Dec. 26, 2012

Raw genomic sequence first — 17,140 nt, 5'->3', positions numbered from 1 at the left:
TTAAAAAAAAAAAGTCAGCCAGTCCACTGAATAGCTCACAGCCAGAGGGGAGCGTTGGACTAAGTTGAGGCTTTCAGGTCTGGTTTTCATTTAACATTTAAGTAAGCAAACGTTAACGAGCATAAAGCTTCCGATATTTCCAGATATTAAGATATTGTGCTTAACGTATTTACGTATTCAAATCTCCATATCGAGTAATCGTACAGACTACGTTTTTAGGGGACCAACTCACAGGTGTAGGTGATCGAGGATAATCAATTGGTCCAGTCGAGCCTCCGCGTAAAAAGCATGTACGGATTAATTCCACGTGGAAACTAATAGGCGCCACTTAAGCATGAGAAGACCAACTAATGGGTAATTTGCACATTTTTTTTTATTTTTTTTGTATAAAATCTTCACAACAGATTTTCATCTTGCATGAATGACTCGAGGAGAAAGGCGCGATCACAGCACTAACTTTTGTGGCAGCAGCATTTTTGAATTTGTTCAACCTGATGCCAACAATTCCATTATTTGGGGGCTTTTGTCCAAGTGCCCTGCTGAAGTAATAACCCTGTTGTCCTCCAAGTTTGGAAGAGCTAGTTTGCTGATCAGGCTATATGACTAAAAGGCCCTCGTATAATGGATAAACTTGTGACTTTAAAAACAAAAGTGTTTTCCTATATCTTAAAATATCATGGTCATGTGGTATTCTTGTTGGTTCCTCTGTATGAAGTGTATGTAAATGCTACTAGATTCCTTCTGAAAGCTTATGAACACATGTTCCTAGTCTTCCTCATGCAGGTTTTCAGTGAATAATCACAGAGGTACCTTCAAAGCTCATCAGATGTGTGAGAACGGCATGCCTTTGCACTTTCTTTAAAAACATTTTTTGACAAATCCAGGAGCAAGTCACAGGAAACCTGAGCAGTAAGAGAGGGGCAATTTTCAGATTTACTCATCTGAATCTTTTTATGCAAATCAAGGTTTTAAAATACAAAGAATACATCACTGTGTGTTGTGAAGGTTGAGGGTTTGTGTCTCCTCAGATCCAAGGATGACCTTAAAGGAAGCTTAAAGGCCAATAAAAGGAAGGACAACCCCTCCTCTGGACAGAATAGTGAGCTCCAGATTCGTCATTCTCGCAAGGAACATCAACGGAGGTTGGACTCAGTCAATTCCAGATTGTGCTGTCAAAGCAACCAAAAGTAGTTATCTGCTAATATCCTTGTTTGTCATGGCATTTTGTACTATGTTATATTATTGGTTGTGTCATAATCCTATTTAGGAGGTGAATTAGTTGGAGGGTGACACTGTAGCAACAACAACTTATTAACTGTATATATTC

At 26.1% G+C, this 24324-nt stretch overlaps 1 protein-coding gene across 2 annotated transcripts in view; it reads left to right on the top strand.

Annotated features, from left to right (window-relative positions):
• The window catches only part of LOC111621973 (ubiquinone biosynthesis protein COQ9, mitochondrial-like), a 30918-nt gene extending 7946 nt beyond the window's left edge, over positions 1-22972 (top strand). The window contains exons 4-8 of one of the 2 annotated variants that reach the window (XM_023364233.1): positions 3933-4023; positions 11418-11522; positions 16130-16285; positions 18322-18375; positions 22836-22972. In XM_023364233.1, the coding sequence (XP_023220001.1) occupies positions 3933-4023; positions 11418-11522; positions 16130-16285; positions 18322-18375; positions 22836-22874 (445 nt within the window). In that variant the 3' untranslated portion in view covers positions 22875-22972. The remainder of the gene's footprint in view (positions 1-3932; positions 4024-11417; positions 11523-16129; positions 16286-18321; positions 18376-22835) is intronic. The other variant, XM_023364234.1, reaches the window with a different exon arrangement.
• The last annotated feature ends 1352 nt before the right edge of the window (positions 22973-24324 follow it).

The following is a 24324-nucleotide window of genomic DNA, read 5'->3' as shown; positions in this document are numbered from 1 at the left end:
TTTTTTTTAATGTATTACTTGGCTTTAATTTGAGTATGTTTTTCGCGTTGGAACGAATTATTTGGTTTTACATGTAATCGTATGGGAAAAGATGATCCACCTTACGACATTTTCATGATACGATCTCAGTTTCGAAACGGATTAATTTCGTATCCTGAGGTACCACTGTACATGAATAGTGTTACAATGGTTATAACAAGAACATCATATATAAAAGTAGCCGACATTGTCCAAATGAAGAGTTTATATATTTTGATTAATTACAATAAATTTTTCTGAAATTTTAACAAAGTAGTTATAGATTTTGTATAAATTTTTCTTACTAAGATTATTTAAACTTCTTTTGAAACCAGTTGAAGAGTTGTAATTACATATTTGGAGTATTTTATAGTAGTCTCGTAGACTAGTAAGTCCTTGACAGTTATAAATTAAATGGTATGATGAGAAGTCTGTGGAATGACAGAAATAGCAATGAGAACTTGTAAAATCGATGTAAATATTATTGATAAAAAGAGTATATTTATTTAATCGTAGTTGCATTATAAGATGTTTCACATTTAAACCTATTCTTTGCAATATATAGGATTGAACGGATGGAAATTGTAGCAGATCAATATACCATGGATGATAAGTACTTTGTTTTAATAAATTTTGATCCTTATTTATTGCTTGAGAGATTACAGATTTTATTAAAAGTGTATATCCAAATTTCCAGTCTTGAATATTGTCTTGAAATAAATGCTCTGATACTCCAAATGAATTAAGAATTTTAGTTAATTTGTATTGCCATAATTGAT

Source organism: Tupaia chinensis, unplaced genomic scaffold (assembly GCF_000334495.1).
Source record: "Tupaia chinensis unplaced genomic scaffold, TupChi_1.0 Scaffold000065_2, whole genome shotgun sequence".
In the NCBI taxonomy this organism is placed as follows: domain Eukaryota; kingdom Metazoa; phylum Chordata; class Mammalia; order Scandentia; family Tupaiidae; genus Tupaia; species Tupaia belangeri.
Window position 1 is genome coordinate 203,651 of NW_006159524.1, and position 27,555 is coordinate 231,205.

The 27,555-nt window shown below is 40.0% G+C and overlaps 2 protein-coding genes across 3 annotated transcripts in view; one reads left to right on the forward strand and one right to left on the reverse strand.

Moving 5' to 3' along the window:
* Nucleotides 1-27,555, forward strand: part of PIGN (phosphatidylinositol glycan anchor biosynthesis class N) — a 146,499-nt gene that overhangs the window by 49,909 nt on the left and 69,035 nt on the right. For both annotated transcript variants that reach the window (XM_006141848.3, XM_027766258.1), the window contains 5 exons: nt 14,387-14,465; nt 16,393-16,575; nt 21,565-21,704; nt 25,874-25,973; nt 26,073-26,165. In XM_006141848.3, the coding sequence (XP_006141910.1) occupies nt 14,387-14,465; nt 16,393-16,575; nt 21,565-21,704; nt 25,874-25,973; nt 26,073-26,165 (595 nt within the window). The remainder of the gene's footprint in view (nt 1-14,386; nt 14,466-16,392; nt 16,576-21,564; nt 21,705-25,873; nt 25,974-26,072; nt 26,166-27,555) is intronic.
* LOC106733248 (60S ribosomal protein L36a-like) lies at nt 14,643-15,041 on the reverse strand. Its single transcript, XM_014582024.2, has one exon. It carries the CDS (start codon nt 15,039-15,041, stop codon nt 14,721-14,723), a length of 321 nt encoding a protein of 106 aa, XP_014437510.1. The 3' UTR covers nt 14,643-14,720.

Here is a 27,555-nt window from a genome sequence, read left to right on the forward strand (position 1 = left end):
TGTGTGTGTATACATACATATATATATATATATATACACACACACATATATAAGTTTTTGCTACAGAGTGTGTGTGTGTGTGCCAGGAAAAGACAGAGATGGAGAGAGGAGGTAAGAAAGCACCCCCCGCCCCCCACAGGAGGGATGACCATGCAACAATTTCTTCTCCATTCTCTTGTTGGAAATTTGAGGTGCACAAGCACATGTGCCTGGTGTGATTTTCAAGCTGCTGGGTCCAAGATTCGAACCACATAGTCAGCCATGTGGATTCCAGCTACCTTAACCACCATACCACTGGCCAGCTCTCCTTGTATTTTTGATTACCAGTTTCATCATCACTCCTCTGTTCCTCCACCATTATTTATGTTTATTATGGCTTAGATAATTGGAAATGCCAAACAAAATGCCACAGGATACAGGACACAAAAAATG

This holiday week on Think Out Loud we're going to take you on a virtual tour of the state, highlighting some of our favorite moments from the Our Town series that we did this year. During the year we traveled to Astoria, Port Orford Camas, Woodburn, Warm Springs, Bend, La Pine, Monument, Baker City, Ontario, Lakeview and Roseburg. We begin, today, with the coastal towns: Astoria and Port Orford. Astoria Astoria is the oldest settlement in Oregon. In fact, the Chamber of Commerce is among those who regularly boast that it's the oldest American settlement west of the Rockies. When we visited last December, Astoria was wrapping up its bicentennial celebration. Astoria's traditional natural resources like fishing, canning and logging are no longer the main fuel in its economic engine. They've been supplemented by new businesses and industries. And although it's a working waterfront, where logs and other cargo are loaded and unloaded, it's also become a regular port of call for cruise ships. Sometimes as many as 3,000 cruise ship passengers will flood the town, wearing little identifying pins, so that the volunteer "Astoria Cruise Hosts" can help them navigate the town and find what they're looking for. You can find a map of Astoria and portraits of many people who live there on the Our Town companion website and here are some photos from the live show at Astoria's Historic Liberty Theatre: Port Orford Port Orford is the oldest town on Oregon's coast (though Astoria is the oldest settlement). Situated along Highway 101, Port Orford is just 62 miles from the California border. Fishing is big business in the town, just as it is in many coastal communities. Citizens launched a campaign earlier this year to "keep the port in Port Orford." The harbor is filled with sand, creating challenges for fishermen who use it on a daily basis. The Army Corps of Engineers said earlier this year that they can't afford to dredge the fishing port. Artists also play a significant role in the life of the town. There are eight galleries. (In a town of 1,150 people, that's roughly one gallery for every 144 residents.) Each one showcases the work of local artists working in a variety of media, from oil paints to metal sculptures and even scrimshaw. You'll find out much more about Port Orford on our companion website right here.